My idea for my post today came from the fabulous girls at the “That’s Normal” blog. One of their 20-something writers is struggling with the fun, silly identity she created online bleeding into the new, serious work identity she is just starting on.
Although I am far from the beginning of my career, I can feel her pain. Online identity management is new to all of us. The only benefit of being closer to 50 than 20 is that there is very little video and photo evidence of all the less-than-stellar moments from my youth. It is very unlikely that anyone from my real job will stumble upon a picture of me at my first college kegger.
When I started blogging I wanted to keep my personal life as separate as possible from the information I put out for the general public. Little by little, the line of separation has blurred. I have posted pictures of myself, noted my children’s names and noted what city I live in. I don’t feel like any of these choices were mistakes, but I am glad I eased into them slowly and took the time to think through each choice.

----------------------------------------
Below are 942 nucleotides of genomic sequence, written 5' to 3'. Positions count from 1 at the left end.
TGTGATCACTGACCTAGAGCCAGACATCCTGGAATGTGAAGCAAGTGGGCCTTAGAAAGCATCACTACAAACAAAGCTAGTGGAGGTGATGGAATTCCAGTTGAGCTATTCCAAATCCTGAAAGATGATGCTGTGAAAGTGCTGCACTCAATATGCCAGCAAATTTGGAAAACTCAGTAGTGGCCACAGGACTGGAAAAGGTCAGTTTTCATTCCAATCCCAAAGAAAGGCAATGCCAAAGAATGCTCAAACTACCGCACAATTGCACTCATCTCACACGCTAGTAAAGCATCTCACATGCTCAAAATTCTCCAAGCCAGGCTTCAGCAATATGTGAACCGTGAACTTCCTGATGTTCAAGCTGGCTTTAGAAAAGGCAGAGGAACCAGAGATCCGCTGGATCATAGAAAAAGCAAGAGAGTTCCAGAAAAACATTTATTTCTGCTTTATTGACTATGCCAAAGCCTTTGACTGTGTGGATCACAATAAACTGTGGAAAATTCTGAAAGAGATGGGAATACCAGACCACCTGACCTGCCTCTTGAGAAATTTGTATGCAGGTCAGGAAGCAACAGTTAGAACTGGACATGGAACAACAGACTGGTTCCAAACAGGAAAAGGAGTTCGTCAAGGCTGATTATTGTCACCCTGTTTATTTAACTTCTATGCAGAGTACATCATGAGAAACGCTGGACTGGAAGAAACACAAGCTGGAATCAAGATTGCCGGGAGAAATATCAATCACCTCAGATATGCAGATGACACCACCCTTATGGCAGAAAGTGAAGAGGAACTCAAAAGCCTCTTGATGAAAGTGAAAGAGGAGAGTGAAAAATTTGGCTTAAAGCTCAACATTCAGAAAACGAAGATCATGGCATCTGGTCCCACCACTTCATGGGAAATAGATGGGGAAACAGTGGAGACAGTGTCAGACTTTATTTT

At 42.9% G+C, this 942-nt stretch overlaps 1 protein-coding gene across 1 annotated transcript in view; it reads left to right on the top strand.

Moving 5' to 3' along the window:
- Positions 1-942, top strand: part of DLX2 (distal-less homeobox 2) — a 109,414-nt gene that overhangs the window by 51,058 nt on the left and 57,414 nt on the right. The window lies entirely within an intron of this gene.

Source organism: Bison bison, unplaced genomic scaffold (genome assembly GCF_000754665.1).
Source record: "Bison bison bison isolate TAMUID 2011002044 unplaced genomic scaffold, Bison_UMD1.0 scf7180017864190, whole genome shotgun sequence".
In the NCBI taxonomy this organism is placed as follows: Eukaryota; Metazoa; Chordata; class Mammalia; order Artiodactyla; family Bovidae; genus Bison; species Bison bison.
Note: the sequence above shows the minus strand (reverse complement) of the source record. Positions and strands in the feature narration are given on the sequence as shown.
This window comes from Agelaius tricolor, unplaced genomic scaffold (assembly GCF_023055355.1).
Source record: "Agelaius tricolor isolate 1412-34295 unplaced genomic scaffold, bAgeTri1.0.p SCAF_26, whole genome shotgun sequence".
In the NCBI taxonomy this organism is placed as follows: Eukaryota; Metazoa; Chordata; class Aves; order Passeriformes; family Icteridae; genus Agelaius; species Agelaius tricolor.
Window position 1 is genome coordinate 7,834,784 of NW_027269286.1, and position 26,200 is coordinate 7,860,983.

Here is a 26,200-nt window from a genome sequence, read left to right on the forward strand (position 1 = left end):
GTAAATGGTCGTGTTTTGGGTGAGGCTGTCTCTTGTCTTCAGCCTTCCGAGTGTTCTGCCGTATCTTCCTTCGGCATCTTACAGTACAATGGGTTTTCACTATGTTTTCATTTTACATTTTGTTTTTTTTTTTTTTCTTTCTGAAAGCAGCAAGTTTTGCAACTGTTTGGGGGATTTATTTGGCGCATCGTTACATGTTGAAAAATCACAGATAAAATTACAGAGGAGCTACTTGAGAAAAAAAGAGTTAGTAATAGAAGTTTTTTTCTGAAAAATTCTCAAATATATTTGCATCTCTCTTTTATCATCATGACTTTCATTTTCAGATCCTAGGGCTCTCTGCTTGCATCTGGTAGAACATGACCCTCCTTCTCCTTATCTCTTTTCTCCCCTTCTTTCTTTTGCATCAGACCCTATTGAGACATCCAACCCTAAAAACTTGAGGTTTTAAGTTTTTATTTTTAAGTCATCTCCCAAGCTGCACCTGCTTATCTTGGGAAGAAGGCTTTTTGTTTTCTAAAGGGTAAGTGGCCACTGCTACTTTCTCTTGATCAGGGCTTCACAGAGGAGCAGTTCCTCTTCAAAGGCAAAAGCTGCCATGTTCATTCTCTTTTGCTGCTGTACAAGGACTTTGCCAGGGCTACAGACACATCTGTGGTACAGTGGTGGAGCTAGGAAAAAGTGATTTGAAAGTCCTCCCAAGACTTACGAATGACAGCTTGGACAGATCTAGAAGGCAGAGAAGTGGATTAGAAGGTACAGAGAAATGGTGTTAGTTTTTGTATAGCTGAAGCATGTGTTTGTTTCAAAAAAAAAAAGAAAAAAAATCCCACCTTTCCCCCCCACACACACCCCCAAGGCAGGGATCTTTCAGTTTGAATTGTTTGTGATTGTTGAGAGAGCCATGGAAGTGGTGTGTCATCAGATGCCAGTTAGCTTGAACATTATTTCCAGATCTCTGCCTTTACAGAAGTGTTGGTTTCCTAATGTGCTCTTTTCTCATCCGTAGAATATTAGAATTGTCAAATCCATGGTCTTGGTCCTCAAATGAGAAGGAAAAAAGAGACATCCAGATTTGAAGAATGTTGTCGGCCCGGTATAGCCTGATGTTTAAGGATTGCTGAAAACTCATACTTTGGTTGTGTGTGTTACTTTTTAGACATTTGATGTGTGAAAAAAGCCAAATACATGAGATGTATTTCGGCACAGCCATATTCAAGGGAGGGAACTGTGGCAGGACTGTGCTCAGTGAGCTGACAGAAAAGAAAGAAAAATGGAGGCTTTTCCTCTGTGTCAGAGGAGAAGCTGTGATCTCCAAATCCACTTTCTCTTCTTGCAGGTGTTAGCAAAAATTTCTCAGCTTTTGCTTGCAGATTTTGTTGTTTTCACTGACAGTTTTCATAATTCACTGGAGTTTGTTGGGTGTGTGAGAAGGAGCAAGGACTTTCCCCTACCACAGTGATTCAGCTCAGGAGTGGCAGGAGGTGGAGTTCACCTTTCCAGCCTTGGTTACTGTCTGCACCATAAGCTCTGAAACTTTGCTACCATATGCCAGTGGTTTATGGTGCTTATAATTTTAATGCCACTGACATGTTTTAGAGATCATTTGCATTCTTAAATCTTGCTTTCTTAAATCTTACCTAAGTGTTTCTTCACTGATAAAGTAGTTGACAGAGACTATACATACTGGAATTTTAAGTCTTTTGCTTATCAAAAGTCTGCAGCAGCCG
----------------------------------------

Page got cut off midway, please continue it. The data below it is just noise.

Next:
As I am working on bringing my book to the public, the situation becomes even more muddled. I want as many people as possible to know about my book. That is generally the best way for more people to buy and hopefully love it. As an author, I am looking at creating a web page and profiles about myself on Amazon, Goodreads and a few other very public places. I am consciously putting myself out there, on the internet, full force. I want these profiles and web pages to be far-reaching and last a long time, so I want to carefully consider what information I put in them.
|My editing photo: shared on Twitter and FB. Safe or too safe?|
That said, there is nothing more dull and uninspiring than someone who is introducing themselves by giving only the most basic statistical information. Writing is very personal, blogging is very personal. If you want to be successful, you have to let your readers get to know you. They question is, how much do I or should I share?
As I write this, I got an email from Target letting me know that hacking thieves may have stolen my name, address and e-mail address while they were pilfering my credit card info.
There are clearly those I want to share my world with, and those I do not. Unfortunately, the internet does not let me discriminate.
I have no easy answer, only a note to my readers that whether you are 20 or 50, internet identity management is new to all of us. Mistakes will be made. Hopefully I will not have too many face-plant moments where I regret not thinking things through. Hopefully my sorority sisters will hold back on posting too many of my completely un-professional moments from college on flashback Thursdays. Hopefully, I will hold back from posting too many of my own kids’ totally cute and totally embarrassing moments, in deference to their internet identities.